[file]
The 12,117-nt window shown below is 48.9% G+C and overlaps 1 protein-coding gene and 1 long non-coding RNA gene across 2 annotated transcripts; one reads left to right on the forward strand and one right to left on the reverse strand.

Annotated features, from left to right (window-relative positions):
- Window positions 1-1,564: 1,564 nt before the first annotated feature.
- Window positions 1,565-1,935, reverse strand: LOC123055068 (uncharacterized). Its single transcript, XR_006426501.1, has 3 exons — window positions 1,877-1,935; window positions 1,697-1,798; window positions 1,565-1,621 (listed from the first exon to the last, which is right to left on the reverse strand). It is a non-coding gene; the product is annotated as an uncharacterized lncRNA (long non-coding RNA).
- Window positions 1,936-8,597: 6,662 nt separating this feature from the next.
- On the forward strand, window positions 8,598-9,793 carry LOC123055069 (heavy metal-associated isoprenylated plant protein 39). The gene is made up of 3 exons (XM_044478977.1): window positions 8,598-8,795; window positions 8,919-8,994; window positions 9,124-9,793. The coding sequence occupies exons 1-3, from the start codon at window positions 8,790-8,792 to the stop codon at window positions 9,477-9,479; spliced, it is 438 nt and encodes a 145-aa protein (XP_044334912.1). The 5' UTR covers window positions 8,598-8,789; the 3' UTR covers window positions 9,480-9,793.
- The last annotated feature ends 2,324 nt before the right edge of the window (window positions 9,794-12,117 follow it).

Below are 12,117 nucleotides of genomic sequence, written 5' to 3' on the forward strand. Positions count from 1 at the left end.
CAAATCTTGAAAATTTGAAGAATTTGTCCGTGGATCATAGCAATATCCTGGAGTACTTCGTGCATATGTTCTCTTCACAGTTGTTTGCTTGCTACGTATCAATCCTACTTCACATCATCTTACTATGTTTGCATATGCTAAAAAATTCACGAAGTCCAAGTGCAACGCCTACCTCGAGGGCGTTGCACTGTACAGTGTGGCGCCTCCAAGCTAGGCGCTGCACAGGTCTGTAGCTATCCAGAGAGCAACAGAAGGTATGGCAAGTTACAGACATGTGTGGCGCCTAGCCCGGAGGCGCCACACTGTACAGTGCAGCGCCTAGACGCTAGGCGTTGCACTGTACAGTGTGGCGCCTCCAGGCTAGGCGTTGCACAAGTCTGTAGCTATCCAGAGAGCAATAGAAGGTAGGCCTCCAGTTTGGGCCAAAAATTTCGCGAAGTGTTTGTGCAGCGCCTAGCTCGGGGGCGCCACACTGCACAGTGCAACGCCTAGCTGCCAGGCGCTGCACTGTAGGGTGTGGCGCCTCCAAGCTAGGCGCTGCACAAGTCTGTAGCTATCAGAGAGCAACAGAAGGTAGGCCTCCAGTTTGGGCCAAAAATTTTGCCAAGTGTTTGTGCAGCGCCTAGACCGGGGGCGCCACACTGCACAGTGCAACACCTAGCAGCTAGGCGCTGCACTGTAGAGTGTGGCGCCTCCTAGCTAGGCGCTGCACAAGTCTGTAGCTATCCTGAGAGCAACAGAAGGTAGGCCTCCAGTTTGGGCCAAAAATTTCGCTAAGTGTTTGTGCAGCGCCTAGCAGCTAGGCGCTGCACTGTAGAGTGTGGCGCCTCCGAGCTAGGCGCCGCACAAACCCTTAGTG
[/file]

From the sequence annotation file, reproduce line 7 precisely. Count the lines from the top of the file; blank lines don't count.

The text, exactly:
- The last annotated feature ends 2,324 nt before the right edge of the window (window positions 9,794-12,117 follow it).